Friday, February 13, 2009

JUnit 3 & JUnit 4: Oil & water

Version 4 of the popular JUnit test framework has been available for use for quite some time (In fact, it is up to version 4.5). However, many projects have a wealth of JUnit 3-style tests and developers may choose to continue using it. If, on the other hand, you decide to dip your toes in JUnit 4 waters, make it a complete immersion. Don't try to mix and match.

As you may be aware, couple of the touted "benefits" of JUnit 4 are the obviation of extending the TestCase class and the identification of test and lifecycle methods (setUp and tearDown) using Java 5 annotations. For example, the following is a valid JUnit 4-style test case (minus the necessary imports):

public class BusinessLogicTests {
  @Before
  public void do_this_before_every_test() {
    // set up logic goes here
  }

  @After
  public void clean_up_after_a_test() {
    // teardown logic goes here
  }

  @Test
  public void addition() {
    assertEquals("Invalid addition", 2, 1+1);
  }
}

Observe how

  • The class does not extend TestCase

  • The "setup" and "tearDown" methods are identified by annotations

  • The test method does not require a "test" prefix and is also annotated


I'll let you be the judge of whether this is an improvement on JUnit 3. What I want to alert you to are the perils of subconciously mixing JUnit-3 and JUnit-4 style programming. Consider the following test case:

public class BusinessLogicTests extends TestCase {
  @Before
  public void do_this_before_every_test() {
    // set up logic goes here
  }

  @After
  public void clean_up_after_a_test() {
    // teardown logic goes here
  }

  @Test
  public void testAddition() {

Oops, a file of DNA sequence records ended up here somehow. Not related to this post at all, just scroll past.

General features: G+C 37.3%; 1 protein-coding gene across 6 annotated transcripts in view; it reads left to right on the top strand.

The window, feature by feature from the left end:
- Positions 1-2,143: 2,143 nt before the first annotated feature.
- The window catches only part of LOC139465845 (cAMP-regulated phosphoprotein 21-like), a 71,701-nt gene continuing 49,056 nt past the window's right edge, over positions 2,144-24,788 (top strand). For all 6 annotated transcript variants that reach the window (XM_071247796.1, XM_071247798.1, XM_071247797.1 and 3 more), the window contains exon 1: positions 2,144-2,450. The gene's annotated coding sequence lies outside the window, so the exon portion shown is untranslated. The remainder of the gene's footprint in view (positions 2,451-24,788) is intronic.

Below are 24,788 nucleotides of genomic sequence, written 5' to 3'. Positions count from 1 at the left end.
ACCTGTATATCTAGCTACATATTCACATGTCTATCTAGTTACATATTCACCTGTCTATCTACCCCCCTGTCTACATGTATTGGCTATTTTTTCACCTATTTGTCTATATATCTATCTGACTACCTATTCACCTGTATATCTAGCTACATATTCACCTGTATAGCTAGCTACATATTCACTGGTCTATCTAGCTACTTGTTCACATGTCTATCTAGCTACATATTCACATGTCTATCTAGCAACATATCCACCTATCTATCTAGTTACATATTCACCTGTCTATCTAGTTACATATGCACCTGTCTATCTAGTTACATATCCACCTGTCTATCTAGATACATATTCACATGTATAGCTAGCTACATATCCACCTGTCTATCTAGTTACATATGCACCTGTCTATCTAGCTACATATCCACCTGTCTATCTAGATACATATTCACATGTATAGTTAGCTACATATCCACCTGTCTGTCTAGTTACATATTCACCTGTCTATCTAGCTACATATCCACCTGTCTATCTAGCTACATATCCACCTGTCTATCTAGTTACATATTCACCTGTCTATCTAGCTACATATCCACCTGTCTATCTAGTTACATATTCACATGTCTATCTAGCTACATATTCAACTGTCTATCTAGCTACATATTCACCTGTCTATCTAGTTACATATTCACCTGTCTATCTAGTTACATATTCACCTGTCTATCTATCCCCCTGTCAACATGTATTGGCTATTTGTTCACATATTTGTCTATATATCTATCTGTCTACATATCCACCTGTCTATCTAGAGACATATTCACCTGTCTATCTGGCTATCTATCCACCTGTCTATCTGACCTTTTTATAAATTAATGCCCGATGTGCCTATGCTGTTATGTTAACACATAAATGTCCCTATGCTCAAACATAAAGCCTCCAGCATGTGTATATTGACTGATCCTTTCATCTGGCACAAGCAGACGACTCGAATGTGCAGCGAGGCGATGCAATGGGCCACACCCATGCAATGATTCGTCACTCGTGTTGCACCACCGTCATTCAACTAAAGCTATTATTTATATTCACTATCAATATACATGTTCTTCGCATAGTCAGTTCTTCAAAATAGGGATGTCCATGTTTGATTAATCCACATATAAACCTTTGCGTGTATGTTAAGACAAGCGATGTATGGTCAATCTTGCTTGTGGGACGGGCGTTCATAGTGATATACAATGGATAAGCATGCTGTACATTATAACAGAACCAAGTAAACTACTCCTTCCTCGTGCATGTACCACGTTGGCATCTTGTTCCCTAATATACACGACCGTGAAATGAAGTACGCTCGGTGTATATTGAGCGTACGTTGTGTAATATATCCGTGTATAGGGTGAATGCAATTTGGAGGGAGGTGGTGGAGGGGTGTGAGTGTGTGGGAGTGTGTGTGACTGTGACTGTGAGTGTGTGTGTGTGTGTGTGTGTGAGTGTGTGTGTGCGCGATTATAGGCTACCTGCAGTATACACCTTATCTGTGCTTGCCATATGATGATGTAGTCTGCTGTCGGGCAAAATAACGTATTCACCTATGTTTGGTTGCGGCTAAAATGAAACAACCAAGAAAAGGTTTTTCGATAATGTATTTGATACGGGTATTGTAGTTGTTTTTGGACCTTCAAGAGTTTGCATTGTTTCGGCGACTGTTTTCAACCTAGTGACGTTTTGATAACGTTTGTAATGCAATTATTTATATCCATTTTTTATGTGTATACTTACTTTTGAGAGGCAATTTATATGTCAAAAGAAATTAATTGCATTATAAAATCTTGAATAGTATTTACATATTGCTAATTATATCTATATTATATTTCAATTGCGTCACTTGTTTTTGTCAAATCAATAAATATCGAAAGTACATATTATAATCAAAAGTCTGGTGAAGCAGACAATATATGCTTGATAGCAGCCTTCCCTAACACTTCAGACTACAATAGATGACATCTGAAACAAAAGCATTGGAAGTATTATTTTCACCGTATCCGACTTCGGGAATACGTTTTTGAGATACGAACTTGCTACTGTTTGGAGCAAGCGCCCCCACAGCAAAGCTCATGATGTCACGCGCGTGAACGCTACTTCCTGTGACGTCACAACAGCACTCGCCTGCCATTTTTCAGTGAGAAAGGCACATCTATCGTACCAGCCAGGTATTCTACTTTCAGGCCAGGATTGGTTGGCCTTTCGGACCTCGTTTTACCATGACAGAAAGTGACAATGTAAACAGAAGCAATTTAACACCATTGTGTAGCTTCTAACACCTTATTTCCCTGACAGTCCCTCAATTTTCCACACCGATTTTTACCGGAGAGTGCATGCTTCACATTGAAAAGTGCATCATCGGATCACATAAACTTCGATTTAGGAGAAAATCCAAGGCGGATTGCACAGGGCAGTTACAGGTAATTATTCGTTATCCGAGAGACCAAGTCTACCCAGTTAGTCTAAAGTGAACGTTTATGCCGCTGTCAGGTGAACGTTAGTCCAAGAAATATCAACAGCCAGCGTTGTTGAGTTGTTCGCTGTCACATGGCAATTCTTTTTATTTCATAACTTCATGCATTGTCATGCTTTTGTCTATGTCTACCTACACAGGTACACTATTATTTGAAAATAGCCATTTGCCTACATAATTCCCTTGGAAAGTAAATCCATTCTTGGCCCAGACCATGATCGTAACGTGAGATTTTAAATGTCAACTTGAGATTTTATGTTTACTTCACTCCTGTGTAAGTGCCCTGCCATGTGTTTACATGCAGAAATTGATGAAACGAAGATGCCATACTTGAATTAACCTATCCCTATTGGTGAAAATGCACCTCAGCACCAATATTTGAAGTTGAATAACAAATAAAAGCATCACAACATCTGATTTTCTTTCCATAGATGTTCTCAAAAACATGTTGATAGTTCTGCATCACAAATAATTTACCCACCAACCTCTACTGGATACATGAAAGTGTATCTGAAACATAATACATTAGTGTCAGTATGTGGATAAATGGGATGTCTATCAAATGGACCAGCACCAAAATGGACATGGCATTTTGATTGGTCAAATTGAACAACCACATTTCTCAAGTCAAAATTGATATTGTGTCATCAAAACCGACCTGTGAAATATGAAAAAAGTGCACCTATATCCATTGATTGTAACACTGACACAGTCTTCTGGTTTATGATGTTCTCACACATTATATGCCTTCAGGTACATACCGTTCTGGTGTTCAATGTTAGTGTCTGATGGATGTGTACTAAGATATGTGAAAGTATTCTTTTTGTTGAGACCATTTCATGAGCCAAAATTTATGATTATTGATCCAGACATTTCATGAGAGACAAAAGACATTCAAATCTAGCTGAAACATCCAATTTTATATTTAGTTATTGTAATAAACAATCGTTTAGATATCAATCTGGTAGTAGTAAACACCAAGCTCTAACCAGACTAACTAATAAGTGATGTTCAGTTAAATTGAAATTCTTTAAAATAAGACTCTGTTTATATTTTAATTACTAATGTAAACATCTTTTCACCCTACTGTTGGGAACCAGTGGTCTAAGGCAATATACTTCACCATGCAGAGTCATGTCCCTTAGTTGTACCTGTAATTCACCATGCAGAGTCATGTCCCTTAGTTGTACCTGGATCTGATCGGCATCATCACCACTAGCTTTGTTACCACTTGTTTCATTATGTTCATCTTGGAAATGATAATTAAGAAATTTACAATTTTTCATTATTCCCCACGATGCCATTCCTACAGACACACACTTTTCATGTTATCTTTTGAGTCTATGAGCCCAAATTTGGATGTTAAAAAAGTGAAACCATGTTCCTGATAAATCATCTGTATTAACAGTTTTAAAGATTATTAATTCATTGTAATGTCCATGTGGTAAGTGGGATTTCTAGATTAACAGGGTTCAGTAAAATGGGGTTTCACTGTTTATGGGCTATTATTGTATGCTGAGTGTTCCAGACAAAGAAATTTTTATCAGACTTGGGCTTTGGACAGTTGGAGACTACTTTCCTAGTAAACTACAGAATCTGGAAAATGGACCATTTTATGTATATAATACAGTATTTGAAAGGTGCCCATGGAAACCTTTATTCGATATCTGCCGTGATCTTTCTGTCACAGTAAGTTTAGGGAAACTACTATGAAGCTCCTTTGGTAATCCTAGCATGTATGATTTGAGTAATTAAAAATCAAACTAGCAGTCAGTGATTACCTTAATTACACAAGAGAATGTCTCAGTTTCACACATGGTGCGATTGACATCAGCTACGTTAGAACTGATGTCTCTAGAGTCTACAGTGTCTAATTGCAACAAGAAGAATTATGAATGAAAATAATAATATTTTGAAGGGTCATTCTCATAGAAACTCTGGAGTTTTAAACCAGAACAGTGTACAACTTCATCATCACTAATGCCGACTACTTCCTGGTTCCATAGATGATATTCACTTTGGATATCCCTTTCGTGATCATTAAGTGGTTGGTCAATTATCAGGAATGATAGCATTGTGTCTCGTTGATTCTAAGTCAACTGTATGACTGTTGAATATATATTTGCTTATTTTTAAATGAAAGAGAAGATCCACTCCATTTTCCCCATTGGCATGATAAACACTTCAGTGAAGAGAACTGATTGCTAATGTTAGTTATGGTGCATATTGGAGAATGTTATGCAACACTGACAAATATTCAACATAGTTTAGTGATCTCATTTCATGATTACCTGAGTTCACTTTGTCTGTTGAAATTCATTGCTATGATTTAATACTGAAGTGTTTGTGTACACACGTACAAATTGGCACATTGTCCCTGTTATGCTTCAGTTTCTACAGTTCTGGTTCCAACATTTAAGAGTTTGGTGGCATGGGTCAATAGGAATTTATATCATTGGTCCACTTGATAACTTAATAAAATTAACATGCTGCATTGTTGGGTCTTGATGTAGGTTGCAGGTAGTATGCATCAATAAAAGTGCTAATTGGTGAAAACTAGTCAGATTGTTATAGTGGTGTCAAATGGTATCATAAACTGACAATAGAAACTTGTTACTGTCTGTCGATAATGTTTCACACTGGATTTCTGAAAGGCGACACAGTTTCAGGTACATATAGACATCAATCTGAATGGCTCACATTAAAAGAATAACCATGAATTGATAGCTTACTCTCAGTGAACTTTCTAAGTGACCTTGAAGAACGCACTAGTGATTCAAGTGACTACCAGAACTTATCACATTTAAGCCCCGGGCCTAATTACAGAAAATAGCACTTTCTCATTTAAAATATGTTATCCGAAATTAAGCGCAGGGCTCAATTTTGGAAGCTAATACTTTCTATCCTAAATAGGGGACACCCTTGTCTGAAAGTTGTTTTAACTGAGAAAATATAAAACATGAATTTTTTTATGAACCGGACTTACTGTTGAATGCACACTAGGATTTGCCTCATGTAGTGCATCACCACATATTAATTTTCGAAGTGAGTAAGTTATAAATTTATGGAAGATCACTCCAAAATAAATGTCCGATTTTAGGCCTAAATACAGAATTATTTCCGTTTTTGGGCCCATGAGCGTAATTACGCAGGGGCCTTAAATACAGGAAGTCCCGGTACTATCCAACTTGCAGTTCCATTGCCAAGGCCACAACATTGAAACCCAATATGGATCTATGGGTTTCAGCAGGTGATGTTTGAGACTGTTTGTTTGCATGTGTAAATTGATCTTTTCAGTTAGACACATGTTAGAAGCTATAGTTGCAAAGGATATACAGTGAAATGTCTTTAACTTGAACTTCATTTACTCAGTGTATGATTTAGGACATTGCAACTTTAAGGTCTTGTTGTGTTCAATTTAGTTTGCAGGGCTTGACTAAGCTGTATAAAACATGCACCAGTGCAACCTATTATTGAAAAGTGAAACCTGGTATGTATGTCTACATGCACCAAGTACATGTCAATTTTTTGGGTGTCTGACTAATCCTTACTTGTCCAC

assertEquals("Invalid addition", 2, 1+1);
  }

  @Test
  public void subtraction() {
    assertEquals("Invalid subtraction", 1, 1-1);
  }
}

This will result in a green-bar even though there is an error in the test of subtraction. Can you guess why?

It was that pesky little extends TestCase that I added from force of habit. The flips the switch to JUnit-3, which knows nothing about annotations, ignores my setup and teardown methods and looks for methods prefixed by test. It completely ignores the method named subtraction!

And of course, conversely, the following is just a plain old Java class that won't be acknowledged by either JUnit-3 or JUnit-4.

public class BusinessLogicTests {
  public void testAddition() {
    assertEquals("Invalid addition", 2, 1+1);
  }
}

Final word of advice, if you are using Struts Test Case, you have no choice but to write JUnit-3 style tests since the parent class of the framework (MockStrutsTestCase) extends Junit-3's TestCase.

5 comments:

Sree said...

Good finding! but misleading in many ways.
As the issue (of not running another test case), would be found in many ways.

Compile Time:
- extends 'TestCase' not needed any more. the very first sentence that catches your eye when you read any v.4 documentation.

- assertEquals() & similar others, are imported as static, v.4 & JDK5


Runtime:
- When you run the eg. code for v.3, say in eclipse, you'd see only one test run.

By the way, what are the underscores in the name of the methods,
clean_up_after_a_test?!

cwwojcik said...

Excellent example. This is exactly the problem I am running into now. I am moving to junit4, but would like to keep the old junit3 code. I would like to add new tests using junit4 annotation and still allow both versions of tests to be executed.

Were you able to get both tests to execute in your example? If so, how was it done?

Sri Sankaran said...

@cwwojcik
You *can* run JUnit3 & JUnit4-style unit tests in the same project -- just not in the same class.

For JUnit3-style you must extend JUnit's TestCase class. On the other hand for JUnit4 you simply use the annotations. You can run them both as part of the same build.

SkaRootz said...

same problem, I want to keep extending junit 3 base classes but still be able to write JUnit 4 style test methods and setup and teardowns...

I found that sometimes it works overriding setup and teardown (if there is a base class with fixture fuctionality) and annotating the overrided methods with @Before and @After... but not pretty sure if it would work always...

Michael Gower said...

Thanks for the post! I wish I found this before I started converting to JUnit4. I linked to this post from my blog, Hacker's Valhalla, as I wrote a related post about unit testing. Thank you again.

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